Wednesday, September 28, 2011

Kids Make Great Teachers

My daughter's first spoken word was "shit". I'm not even remotely joking. She was doing something cute and my wife sent me running upstairs to get the camera. At the top of the stairs I hear from below, "Never mind, she stopped doing it." I let the expletive slip out and within seconds of the word leaving my mouth from downstairs I hear this cute little baby voice say, "shit". That pretty much spoiled my chances at the 2002 Parent of the Year award. Her next word a day or two later was "da da", but it was too late, "shit" would have to go in the books as my first born child's first word.

She was, of course, just mimicking what she heard me say, but as a parent something like this does make you suddenly very aware that those little ears hear and those little eyes see EVERYTHING. Offspring from all sorts of life learn from their parents. It's how the world works for many things. You are born (or hatched) and your mom or dad (or both) teach you what you need to know to survive. You pick up a bunch of other stuff too, just by interacting with your environment in general, but you'll get a ton from your parents whether you like it or not. Sometimes though, the kids will show the old folks a thing or two.

After the big earthquake and tsunami in Japan my daughter and her friends really wanted to help out. The outpouring of compassion they showed was on its own something to be really proud of, but they took it one step further. They started making beaded bracelets and selling them to their friends' parents for a buck a piece. Some people started donating more than a dollar, and one even sold for $20 on its own. Before they knew it there were school lunch hours set aside for more kids to make more bracelets. They raised over $1000 that they sent to the Red Cross. Did I mention these kids were only 8 years old?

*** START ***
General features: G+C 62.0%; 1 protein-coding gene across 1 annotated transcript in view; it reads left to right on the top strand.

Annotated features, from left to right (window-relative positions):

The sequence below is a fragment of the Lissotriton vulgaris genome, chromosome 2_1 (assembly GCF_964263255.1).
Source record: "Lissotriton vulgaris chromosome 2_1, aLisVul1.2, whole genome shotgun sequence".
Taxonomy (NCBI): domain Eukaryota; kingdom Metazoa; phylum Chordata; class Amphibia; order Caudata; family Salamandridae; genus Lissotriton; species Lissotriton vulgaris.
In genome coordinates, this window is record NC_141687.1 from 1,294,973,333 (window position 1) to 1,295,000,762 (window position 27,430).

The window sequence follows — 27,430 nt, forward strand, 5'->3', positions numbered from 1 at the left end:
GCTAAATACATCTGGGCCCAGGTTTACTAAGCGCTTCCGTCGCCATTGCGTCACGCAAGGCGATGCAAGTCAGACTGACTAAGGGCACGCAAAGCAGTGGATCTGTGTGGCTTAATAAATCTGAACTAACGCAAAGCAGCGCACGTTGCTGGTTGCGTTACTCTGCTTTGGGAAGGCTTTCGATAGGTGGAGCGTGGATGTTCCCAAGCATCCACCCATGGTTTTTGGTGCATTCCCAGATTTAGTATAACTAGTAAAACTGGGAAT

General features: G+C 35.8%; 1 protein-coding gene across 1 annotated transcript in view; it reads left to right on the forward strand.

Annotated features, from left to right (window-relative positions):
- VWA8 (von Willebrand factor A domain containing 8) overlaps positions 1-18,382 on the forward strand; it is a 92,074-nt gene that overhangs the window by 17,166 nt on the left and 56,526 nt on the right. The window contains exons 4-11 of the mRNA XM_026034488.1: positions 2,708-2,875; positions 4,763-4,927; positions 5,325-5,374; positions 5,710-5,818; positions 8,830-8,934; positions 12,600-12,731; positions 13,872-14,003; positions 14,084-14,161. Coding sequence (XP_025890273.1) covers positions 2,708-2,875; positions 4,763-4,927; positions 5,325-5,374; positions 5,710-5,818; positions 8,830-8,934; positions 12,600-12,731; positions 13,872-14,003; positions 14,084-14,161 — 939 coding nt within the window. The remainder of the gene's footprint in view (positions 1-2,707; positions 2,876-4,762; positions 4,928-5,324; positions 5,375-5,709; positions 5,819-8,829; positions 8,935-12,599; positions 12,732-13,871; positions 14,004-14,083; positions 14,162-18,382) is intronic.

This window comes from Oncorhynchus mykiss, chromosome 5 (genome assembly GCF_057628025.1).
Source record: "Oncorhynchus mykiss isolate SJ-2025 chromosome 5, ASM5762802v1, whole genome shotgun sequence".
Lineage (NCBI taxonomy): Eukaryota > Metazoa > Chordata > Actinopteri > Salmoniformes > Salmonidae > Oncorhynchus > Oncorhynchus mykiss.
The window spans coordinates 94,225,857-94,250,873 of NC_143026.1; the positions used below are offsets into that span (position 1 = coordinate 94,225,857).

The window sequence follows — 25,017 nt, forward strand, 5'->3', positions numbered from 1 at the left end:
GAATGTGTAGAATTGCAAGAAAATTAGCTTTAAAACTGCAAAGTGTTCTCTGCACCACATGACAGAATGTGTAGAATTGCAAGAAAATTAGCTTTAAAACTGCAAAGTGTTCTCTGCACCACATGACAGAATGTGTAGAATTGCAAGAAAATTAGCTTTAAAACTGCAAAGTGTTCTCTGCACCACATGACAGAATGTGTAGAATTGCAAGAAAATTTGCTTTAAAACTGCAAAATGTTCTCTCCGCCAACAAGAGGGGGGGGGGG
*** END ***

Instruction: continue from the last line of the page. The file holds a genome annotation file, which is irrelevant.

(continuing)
Lesson #1 that kids can teach adults:
You can make a difference. It's amazing what you can accomplish when you just get off your ass and do something about it. 

I was in the kitchen the other day and my second child (a 5 year old boy) was sitting at the breakfast bar waiting for me to get him going on his juice and cereal. I noticed that when I was preparing everything that his eyes were fixed on my every move. I had to open the new juice, pour it, open the vitamins and take one out, open a new box of cereal, open the inside bag, pour the cereal, close the box, and then put it all away. Not until everything was back in its place did he stop watching me and start eating breakfast. It dawned on me right at that moment that the little bugger was learning. Simply by paying attention he had just learned how to do something. My bet is he picked up a better way to open the box of cereal so he doesn't rip the tab off every time or tear a giant hole in the inside bag spilling Corn Flakes everywhere.

Lesson #2 that kids can teach adults:
If you shut up and pay attention you just might learn something.

Unfortunately many adults are a lot harder to teach than most kids. Adults come with their own biases and agendas (hidden or otherwise) and tend to take a different approach as a result. Which is really too bad, because we are usually the ones who have the most to learn.

 

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